Cashflow is the life blood of any business and managing cashflow risk is something that should be high on your agenda. All too often you hear people talking about their sales …”we’re a $20 million dollar company” type comments and less often will you ever hear how much money they have in the bank.
This is potentially a bit weird as unless you can convert a sale in to a profit that you actually get paid for then your business future is likely to be challenging. Some of the things that you can do that will have a direct influence on Cashflow are;
Terms of Business & Credit Process
Having a good structure around your terms of business – eg the payment terms and the way that you decide to offer credit (or not) will have a significant impact on how much cash you have in the bank.
It is good to ensure that you have solid reasons for extending payment terms beyond your normal payment terms and understand the additional cost that you are likely to incur (ie interest expense) by increasing payment terms. It is also worth using a third party credit checking service to provide information so that you can make a decision to offer credit (or not).
Probably the most important thing to do once you have agreed to trade with a client is to actually reinforce the agreed payment terms from the get go. No, I do not mean getting stroppy if they have not paid by the due date but to have processes that remind them that a payment is due and then a follow up call the day after it was due to see when payment will be made. All too often, when payment terms are not followed up a client will pay when it suits them rather than stick to your terms – and so will pay people who actually chase them ahead of you.
Not always easy to achieve, but you may be able to direct debit a client for the payment of their invoices – this is something that happens quite regularly in some sectors of the Recruitment Industry. Also, there are insurance products in the market to cover you for non-payment of your account (debtors insurance) – these can be cost prohibitive but could make sense as a way to manage cashflow risk.
Think about your Margins
This is very important for your business and when I talk about margins I am talking about “the gross margin between what you sell and what it costs you to sell it”.
To be a little clearer, I am talking about the direct costs of that sale – eg in Temp Staffing it would be the pay rate + on-costs (superannuation, workers compensation, payroll tax, ACC levy, etc etc) – not about all of the costs you then will need to incur to run your business (eg your salary, rent etc etc).
Now – when you think about margins – think about percentage margin – and that percentage being a percentage of your revenue that is margin (not a percentage of your on-costs that is added to your on-costs to get your charge rate). For example;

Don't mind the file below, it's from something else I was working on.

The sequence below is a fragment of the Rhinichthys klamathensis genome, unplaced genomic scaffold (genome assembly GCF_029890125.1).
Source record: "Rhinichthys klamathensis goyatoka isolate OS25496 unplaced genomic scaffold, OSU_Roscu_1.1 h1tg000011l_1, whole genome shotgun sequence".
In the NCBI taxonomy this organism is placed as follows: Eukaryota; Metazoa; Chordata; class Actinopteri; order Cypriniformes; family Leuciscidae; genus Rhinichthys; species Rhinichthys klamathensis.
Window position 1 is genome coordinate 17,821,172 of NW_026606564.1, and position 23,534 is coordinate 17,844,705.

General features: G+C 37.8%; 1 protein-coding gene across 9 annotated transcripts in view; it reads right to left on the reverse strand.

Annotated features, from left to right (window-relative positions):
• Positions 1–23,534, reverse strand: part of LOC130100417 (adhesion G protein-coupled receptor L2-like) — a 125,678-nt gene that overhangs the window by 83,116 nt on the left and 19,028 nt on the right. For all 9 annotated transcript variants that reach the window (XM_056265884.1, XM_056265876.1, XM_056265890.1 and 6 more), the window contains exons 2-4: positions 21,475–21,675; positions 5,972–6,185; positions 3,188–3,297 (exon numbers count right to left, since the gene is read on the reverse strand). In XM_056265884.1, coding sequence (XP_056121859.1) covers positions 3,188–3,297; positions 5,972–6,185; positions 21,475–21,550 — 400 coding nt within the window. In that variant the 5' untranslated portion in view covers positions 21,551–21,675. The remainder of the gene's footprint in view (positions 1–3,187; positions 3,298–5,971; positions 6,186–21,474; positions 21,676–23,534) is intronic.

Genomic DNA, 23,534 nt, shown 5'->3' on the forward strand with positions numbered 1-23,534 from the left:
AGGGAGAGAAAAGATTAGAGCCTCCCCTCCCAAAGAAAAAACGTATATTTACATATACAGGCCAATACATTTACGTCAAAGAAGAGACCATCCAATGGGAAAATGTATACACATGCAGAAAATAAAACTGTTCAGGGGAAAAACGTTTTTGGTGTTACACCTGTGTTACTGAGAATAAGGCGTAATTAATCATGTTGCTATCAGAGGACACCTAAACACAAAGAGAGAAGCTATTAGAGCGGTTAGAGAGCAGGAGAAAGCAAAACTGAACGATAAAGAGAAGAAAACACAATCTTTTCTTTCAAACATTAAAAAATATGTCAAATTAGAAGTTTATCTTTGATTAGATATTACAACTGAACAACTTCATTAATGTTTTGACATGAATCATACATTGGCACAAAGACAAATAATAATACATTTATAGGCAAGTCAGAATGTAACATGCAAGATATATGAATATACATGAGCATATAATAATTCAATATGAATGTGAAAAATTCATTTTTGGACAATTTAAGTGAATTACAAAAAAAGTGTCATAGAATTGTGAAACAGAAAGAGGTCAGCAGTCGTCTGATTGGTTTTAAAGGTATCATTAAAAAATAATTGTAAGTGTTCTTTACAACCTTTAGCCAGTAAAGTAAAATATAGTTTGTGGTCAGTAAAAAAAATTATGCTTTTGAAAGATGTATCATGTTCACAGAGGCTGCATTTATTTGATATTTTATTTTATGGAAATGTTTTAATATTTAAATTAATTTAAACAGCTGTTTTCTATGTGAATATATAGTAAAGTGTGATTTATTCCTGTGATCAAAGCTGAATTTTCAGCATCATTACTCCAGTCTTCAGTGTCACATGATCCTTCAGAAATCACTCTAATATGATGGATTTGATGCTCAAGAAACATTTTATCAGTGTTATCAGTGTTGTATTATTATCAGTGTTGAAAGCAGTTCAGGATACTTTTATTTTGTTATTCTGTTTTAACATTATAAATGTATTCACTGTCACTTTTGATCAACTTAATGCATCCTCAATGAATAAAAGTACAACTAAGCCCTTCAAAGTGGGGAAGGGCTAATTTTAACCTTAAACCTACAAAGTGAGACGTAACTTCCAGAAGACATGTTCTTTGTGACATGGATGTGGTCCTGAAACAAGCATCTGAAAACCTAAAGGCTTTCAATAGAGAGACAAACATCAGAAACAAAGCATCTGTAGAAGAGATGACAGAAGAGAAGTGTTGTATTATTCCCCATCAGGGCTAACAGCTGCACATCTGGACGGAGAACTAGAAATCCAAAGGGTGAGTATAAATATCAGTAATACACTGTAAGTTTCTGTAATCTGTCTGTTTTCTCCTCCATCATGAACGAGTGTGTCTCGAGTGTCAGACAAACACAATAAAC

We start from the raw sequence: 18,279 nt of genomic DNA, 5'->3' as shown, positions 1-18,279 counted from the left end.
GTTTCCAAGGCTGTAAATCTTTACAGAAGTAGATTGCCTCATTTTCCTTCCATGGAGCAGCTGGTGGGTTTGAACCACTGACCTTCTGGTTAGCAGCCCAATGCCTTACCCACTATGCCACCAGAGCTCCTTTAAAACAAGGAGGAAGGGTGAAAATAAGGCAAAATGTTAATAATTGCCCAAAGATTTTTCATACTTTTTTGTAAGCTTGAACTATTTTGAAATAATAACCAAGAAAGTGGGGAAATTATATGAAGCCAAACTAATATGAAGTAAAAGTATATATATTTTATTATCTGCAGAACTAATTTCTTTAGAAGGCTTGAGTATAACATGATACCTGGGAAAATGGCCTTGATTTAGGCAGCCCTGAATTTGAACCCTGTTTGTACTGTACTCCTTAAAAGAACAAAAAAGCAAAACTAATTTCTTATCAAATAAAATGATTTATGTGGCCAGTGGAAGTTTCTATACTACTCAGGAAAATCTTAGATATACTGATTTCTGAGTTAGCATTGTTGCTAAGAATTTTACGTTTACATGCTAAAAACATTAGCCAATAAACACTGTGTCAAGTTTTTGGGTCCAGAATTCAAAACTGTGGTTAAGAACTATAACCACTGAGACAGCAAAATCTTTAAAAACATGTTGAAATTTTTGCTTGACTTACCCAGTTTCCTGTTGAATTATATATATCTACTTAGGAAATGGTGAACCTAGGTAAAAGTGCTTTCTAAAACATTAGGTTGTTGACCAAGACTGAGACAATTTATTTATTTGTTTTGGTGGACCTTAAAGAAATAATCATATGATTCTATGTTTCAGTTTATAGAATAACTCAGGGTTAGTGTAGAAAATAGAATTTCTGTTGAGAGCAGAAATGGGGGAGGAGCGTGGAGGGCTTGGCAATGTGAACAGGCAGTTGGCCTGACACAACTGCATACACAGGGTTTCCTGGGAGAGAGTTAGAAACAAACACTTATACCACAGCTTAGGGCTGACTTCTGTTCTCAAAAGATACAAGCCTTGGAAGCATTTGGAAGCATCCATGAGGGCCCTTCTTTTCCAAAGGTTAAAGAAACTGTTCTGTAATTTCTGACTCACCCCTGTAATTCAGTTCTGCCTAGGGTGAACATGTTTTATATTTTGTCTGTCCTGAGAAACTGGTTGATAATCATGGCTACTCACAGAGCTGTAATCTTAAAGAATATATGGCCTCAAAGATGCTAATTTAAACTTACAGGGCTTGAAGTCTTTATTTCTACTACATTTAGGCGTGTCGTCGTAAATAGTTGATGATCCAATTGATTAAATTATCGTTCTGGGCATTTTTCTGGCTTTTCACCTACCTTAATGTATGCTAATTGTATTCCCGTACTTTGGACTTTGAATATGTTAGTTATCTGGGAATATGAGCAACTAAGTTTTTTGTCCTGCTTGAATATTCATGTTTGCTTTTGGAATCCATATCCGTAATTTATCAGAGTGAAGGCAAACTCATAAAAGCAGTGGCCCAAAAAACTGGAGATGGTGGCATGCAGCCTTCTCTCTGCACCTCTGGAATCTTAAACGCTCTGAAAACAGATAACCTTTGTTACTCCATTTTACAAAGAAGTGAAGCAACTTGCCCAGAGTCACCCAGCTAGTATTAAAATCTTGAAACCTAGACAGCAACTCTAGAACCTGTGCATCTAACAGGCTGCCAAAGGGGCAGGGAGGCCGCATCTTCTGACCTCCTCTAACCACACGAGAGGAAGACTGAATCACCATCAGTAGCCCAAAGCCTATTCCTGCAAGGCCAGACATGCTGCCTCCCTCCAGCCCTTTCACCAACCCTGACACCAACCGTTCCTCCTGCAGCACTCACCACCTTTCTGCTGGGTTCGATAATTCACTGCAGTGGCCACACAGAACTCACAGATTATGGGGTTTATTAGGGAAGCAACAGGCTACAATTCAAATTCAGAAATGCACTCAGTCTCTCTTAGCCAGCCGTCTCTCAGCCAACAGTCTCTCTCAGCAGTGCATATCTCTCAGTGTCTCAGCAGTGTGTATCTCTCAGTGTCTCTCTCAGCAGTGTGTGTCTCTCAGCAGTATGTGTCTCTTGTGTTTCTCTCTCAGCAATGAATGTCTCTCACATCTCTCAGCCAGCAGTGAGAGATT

You, hypothetically, want to make a margin of 20% of your sales as Gross Profit – so if all of the cost for paying a Temp is $27.00 per hour (ie pay rate plus on-costs) then the charge rate would be $27.00/100%-20% (or 27/.08) = $33.75.
To check then 20% of $33.75 = $6.75 (and $27.00+$6.75 = $33.75).
If you think in terms of $ gross margin per hour and not percentage you start to move away from a simple way to communicate gross margin profitability to your team. This is because your pay rates are going to differ from role to role and so if you think in $ terms your actual % margin is going to be different – ie making $5 per hour on a $10 charge rate = 50% margin – make the same amount on a $50 charge rate and it is a 10% margin.
Also, by thinking in percentages it makes it more straightforward to set high level goals for your business.
Eg Imagine that to run your business (ie the cost to pay you, staff, rent, mobiles, coffees etc etc) is $250,000 per year. So if you opened your business and sold nothing for a whole year you would have lost $250,000.
Now, if you are thinking in percentage values you can quickly work out how much you need to sell to either cover all your costs and/or make a profit.
For example – say that in addition to covering your costs you wanted to make $100,000 profit – so you would need to have a total gross margin of $350,000.
So how much would you need to sell to achieve this? Well – what is your margin? For example, let’s say that your average gross margin is 20% – then it is easy to work out how much you need to sell $350,000/20% = $1,750,000 pa in sales.
From here – it would be easy to break that target of $1,750,000 in sales down to how many Temps would you need to have out per week.
To do this you would use an average/typical hourly charge rate that represents your business to work out how many temps you’d need to have out (on average). Eg in this example imagine your average charge rate is $30 per hour and an average temp works 40 hours a week then you would need 28.04 temps working (ie $1,750,000 / 52 weeks / 40 hours / $30 per hour).
So your team’s target would be approx 28 temps out each week (at an average 20% margin) to achieve your goal of running the business and making $100,000 profit.
Think outside the Square
Temp Staffing businesses are cashflow intensive and so an option that may be of interest to your clients is for them to pay the temp staff directly and for you to charge a margin for your service. This may not suit all sectors but it is not uncommon and by not having the need to pay the temp staff then the impact on your cashflow is vastly improved.
Yes, all of a sudden your revenue is less but your revenue is now all 100% gross margin!